Template:Greek myth (sea) Eurynomê (Εὐρυνόμη, ευρύς -eurys "broad" + νόμος -nomos "pasture") was the Titan goddess of water-meadows and pasturelands, and one of the elder Oceanides. She was the daughter of Oceanus and Tethys.[1] Eurynome was the third bride of Zeus and mother of the Charites, goddesses of grace and beauty.[2]

When Hephaestus was cast from Olympus by the goddess Hera, who was disgusted at having borne a crippled child, he was caught by Eurynome and Thetis (possibly a doubling for Tethys, her mother). Eurynome and Thetis nursed the god Hephaestus on the banks of the earth-encircling river Oceanus, after his fall from heaven.[3] Charis, Eurynome's daughter, later became Hephaestus' bride.[4]

Eurynome is closely identified with another Eurynome, Queen of the Titans. A second derivation of her name, "wide-ruling" can be taken from the Greek words eurys "wide" + nomos "law" or "ruling". This Eurynome was an early Titan queen who ruled Olympus beside her husband Ophion. The pair were wrestled for their thrones by Cronus and Rhea who cast them down into the earth-encircling river Oceanus.[5] She may have been the same as the Titan Tethys whose river-god sons nurtured the pastures and whose daughter Eurynome was goddess of pasturelands. Eurynome's husband Ophion "the Serpent" was similar to Tethys' husband Oceanus, who in classical art was represented with a serpentine-fish tail in place of legs and holding a snake (ophis). It is also possible that Ophion and Eurynome (daughter of Oceanus) were equated with Uranus (Heaven) and Gaia (Earth). In the Orphic Theogonies Gaia was the daughter of Hydrus (Water), a primordial being similar to Oceanus. It was Uranus who Cronus wrestles for the throne of Olympus in Hesiod's Theogony.[6] her symbol is the srepant

Eurynome was worshipped at the confluence of the rivers Neda and Lymax in Arcadia. Her xoanon, which could only be viewed when her sanctuary was opened once a year, was a wooden statue bound in golden chains depicting a woman's upper body and the lower body of a fish.[7] Her son Asopus was the god of a nearby stream in the adjacent region of Sikyonia. The fish-tailed goddess, Eurynome, worshipped in Arcadia, may have been Eurynome wife of Ophion, Tethys the wife of Oceanus, Eurynome mother of the Charites, the goddess of the river Neda, or a watery Artemis.[8]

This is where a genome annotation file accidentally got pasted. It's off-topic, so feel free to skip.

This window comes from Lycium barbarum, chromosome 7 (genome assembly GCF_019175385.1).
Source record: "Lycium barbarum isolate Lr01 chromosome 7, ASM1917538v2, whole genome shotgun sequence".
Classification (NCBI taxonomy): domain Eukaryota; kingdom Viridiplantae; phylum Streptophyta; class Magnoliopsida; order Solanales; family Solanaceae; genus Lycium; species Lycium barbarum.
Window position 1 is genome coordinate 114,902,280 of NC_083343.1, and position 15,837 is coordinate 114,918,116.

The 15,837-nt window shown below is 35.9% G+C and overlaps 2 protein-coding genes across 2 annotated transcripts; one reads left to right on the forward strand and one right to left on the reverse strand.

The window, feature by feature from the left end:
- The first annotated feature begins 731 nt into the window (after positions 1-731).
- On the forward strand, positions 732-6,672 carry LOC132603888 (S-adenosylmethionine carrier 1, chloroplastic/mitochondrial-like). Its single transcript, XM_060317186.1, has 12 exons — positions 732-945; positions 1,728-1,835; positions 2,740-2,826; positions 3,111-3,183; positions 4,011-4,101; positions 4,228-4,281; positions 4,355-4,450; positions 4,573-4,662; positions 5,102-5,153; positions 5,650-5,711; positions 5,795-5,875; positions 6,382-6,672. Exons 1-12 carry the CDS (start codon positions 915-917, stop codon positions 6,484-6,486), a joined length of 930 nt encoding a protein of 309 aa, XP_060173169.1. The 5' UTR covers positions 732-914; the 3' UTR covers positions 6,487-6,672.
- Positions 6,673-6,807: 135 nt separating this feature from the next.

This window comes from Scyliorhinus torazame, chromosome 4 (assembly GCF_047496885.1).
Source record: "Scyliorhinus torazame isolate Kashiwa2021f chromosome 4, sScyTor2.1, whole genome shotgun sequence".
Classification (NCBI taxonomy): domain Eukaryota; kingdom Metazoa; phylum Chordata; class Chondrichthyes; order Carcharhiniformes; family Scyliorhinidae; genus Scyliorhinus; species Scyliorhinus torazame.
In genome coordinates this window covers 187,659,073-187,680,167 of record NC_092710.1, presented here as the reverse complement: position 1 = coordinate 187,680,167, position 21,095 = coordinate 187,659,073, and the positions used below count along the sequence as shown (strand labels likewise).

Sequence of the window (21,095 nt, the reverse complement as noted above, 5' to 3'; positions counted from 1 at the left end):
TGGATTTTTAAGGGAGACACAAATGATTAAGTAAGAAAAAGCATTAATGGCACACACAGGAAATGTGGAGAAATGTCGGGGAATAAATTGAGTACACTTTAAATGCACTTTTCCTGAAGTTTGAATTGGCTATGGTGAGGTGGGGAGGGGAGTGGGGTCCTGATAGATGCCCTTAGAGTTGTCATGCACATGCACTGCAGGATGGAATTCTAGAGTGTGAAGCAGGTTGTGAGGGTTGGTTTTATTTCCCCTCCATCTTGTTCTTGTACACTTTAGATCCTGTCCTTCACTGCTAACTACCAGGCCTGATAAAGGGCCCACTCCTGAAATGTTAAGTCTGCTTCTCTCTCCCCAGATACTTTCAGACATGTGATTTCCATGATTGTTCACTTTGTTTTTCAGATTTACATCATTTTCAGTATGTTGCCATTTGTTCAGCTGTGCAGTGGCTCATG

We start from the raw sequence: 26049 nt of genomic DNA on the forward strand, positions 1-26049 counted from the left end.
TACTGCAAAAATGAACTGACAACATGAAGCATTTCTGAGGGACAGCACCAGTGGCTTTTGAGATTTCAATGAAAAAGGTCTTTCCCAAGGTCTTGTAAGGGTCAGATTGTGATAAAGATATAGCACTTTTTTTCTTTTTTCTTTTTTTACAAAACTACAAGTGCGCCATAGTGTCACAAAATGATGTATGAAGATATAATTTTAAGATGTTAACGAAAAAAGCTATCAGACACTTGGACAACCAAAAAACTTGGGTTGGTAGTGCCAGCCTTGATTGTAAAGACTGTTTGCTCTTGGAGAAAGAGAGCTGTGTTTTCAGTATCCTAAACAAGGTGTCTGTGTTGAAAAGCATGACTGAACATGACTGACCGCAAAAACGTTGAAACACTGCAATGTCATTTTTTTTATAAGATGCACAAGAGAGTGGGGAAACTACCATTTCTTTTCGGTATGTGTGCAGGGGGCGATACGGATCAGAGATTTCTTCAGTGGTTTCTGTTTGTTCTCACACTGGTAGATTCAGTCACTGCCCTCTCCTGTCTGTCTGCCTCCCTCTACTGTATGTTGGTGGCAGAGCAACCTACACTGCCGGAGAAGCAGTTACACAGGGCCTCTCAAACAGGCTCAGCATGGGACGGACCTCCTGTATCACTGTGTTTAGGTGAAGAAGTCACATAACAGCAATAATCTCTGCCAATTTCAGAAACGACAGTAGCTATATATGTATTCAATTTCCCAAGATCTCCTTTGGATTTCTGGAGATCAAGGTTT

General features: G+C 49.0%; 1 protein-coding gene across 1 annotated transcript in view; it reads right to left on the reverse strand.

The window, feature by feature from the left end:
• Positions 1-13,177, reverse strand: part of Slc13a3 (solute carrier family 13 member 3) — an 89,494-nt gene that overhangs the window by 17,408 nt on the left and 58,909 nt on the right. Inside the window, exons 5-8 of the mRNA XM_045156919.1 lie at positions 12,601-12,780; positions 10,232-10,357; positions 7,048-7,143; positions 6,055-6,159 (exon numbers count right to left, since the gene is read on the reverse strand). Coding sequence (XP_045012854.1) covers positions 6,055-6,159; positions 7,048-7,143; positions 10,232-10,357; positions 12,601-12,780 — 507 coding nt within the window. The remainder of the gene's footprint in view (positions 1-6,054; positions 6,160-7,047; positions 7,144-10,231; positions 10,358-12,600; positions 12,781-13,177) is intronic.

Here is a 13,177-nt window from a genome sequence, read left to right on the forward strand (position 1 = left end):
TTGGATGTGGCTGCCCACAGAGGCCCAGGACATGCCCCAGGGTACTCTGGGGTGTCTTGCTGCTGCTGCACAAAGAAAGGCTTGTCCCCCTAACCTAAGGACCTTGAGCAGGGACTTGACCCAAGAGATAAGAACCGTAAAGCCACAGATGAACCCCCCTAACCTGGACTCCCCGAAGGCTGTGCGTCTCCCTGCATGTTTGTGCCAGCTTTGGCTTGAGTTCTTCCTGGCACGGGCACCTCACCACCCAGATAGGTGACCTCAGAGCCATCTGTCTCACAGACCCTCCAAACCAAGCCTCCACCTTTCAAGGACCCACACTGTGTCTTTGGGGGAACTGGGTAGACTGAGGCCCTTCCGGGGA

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Other figures in Greek mythology named EurynomeEdit

  1. Daughter of King Nisus of Megara and mother of Bellerophon by Poseidon according to Hesiod's Catalogue 7 and Hyginus 157.
  2. Mother of Leucothea whom Helios loved, whose father was the Persian Orchamus, as given by Ovid in Metamorphoses 4.208ff.
  3. Wife of Lycurgus of Arcadia and mother of Amphidamas, Epochus, Ancaeus, and Iasus; from Apollodorus 3.9.2.
  4. Daughter of Iphitus and mother of Adrastus of Argos by Talaus, as given by Hyginus 70.
  5. Waiting woman of Penelope in the Odyssey.

Other usesEdit

  1. Eurynome is a genus of crab in the family Pisidae.
  2. 79 Eurynome is an asteroid.
  3. An alternate name for Eurynomos


  1. Hesiod, Theogony 346 ff (trans. Evelyn-White)
  2. Hesiod, Theogony 907 ff (trans. Evelyn-White)
  3. Homer, Iliad 13. 397 ff (trans. Lattimore)
  4. Pausanias, Description of Greece 9. 35. 1
  5. Pseudo-Apollodorus, Bibliotheca 1. 503 ff (trans. Aldrich)
  6. Theoi Project, Aaron J. Atsma
  7. Pausanias, Description of Greece 8. 41. 4 - 6 (trans. Jones)
  8. Theoi Project, Aaron J. Atsma

el:Ευρυνόμη hr:Eurinoma (nimfa) sr:Еуринома

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